[patch] Fix g10/exec.c (make_tempdir) [_WIN32]
not properly handling GetTempPath
Israel G. Lugo
ilugo at bridonsecurity.com
Thu May 25 02:21:36 CEST 2006
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David Shaw wrote:
> So MAX_PATH is not, in fact, the maximum path on Windows? Wow,
> that's a good idea. Is there a MAX_PATH_WE_REALLY_MEAN_IT or
> similar that I can use here? What is the real maximum path?
The GetTempPath reference says nothing of there being a limit of any
sort, in particular of the buffer being limited to MAX_PATH bytes. It
is certainly perfectly possible to set an environment variable longer
than MAX_PATH (the API reference mentions the limit for an environment
variable being 32768 including '\0'). I don't know whether a large
$TMP will work or not in current versions of Windows. However, I say
again: why impose an unnecessary limit of our own when we can
elegantly deal with arbitrarily long data?
There was a time when 8+3 characters for a filename seemed to some
"everything you would ever need". There was a time when no one would
think of using more than 2 digits to store the year - that turned out
Then there's the other side of the coin: when $TMP is a small string,
why waste space allocating a huge MAX_PATH array? You can easily
allocate just the necessary amount of space, no more, no less.
> To what end? We could write a dozen fallbacks: "well, if
> GetTempPath fails, we'll figure out the localization of the
> particular system and try a few directories, if that fails we'll
> figure out what version of Windows it is and try a few
I was hardly suggesting that... I had mentioned the
GetWindowsDirectory API, and I had also mentioned that it might also
make sense to just fallback to the hardcoded path since GetTempPath
does try to obtain the Windows directory as well, as long as this was
done in case of error and not just because a $TMP path was larger than
some arbitrary limit.
> Give me a number and I'll raise the size, but layers of fallbacks
> strikes me as unnecessary complication in a relatively unimportant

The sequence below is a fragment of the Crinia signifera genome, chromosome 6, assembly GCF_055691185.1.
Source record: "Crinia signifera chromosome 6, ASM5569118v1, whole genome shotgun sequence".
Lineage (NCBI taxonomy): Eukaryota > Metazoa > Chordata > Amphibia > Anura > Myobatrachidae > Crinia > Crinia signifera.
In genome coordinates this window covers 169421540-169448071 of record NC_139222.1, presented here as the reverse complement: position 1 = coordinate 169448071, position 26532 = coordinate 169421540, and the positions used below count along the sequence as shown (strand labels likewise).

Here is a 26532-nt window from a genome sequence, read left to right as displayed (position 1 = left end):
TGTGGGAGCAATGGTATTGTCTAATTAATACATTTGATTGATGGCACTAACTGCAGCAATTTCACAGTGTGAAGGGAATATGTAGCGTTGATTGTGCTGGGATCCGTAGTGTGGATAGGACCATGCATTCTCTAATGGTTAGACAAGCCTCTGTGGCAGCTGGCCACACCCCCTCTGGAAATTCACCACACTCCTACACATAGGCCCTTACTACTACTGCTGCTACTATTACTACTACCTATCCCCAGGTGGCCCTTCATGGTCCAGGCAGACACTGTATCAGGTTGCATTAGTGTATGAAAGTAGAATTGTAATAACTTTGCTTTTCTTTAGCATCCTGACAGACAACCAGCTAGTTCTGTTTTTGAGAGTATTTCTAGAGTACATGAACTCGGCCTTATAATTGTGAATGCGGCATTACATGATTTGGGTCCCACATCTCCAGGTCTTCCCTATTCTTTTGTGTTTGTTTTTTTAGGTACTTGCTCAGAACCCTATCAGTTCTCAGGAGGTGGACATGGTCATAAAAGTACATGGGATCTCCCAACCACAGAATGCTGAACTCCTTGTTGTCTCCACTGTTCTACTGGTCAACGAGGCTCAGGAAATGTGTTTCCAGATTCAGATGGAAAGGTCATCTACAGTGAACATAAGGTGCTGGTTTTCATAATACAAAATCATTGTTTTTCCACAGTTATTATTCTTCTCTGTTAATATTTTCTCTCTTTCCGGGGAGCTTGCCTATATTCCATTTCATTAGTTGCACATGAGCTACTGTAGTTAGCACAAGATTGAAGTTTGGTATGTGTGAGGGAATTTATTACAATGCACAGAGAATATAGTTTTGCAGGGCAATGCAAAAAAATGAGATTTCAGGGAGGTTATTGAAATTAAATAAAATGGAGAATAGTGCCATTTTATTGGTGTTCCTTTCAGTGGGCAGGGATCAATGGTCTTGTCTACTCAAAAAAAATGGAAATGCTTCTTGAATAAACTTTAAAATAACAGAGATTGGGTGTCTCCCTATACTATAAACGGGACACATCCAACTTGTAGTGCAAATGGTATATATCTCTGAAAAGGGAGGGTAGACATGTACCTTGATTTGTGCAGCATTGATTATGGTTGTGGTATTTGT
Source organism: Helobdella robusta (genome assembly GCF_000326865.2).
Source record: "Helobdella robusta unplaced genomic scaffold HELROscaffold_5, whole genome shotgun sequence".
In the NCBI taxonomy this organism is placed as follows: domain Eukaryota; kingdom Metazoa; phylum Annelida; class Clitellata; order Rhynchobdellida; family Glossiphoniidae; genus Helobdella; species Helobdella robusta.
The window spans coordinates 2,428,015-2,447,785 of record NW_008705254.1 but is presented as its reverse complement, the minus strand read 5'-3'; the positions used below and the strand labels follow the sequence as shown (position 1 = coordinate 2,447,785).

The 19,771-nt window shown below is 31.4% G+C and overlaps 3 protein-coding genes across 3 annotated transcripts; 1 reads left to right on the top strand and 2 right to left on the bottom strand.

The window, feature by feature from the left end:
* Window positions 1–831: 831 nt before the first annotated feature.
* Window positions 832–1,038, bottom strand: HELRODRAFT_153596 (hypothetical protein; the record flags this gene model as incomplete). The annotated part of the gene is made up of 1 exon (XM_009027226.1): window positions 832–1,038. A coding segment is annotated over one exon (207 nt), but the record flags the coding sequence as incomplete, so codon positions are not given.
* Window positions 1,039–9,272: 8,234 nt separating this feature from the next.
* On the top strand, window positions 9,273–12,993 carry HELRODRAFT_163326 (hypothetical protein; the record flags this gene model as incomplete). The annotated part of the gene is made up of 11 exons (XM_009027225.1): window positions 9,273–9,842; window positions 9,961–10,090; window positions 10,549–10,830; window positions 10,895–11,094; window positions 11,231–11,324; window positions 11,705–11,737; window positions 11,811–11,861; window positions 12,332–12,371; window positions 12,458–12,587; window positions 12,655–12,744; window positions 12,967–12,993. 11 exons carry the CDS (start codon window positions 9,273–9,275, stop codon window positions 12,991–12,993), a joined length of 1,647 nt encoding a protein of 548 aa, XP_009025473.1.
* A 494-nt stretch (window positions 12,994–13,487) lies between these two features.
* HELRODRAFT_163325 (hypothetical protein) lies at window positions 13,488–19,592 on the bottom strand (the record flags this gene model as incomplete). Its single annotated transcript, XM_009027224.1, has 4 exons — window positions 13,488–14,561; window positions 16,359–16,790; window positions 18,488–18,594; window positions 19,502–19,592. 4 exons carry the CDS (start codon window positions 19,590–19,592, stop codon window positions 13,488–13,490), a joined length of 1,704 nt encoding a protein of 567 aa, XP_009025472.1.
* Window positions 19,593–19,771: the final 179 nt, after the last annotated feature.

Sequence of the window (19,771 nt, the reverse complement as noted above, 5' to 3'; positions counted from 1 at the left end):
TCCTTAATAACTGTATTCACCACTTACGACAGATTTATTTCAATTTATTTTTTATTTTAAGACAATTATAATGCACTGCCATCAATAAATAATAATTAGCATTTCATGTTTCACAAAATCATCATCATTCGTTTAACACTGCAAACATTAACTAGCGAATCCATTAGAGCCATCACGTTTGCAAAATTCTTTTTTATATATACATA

> place in the code.
Why have a number at all? The solution I had proposed would have dealt
with any size in an efficient manner, without wasting memory
allocating 1,000,000 bytes "just to be sure" or failing because "42 is
more than enough for anyone".
> Note also that this incorrect code has been in GnuPG for around 4
> years now, and nobody noticed, meaning nobody used a temporary
> directory path larger than 256 bytes...
Uhh... I'm sorry for trying to help, then? I don't see the need to
become so defensive.
I very much enjoy the GnuPG program, and I very much appreciate all
the effort made by the GnuPG team. I saw something which could be
improved, and I wanted to give something back and contribute, as a
fellow developer, in the spirit of open source. I saw a hardcoded 256
limit that could easily be gotten rid of, a possibly large problem
(which might even be a security risk) as there was no check being made
as to whether or not GetTempPath succeeded before using tmp (setting
$TMP to something > 256 bytes would at the very least DoS the program
as tmp would not be initialized, which could conceivably even bring
worse consequences later on). I thought "hey why not help and give
something back" so I made a patch, reported the problem and offered a
Quite frankly, the reaction I've gotten makes me feel that I should
have said nothing in the first place...
> This is not a "Windows=Bad, Unix=Good" thing! Both Windows and
> Unix provide an API for getting a temporary directory. If that API
> fails, then that's it, on whatever platform. In the Unix code, if
> you set $TMPDIR to garbage, then it won't work. In neither case do
> I think that trying many different directories to try and find a
> "good" one is advisable.
The c:\windows\temp thing wasn't even my main point... You will notice
I did not address that in the patch I sent. My point was fixing a
quite real problem (GetTempPath's result was not being checked and tmp
could be used with complete garbage inside if, say, $TMP was > 256,
for example) and improving something which could be improved (loosing
the hardcoded malloc and switching to a flexible, non-limited and
I wanted to to offer my help in a project which I find worthy and
noble, to contribute and engage in a friendly technical discussion
with fellow developers; not to argue with them.
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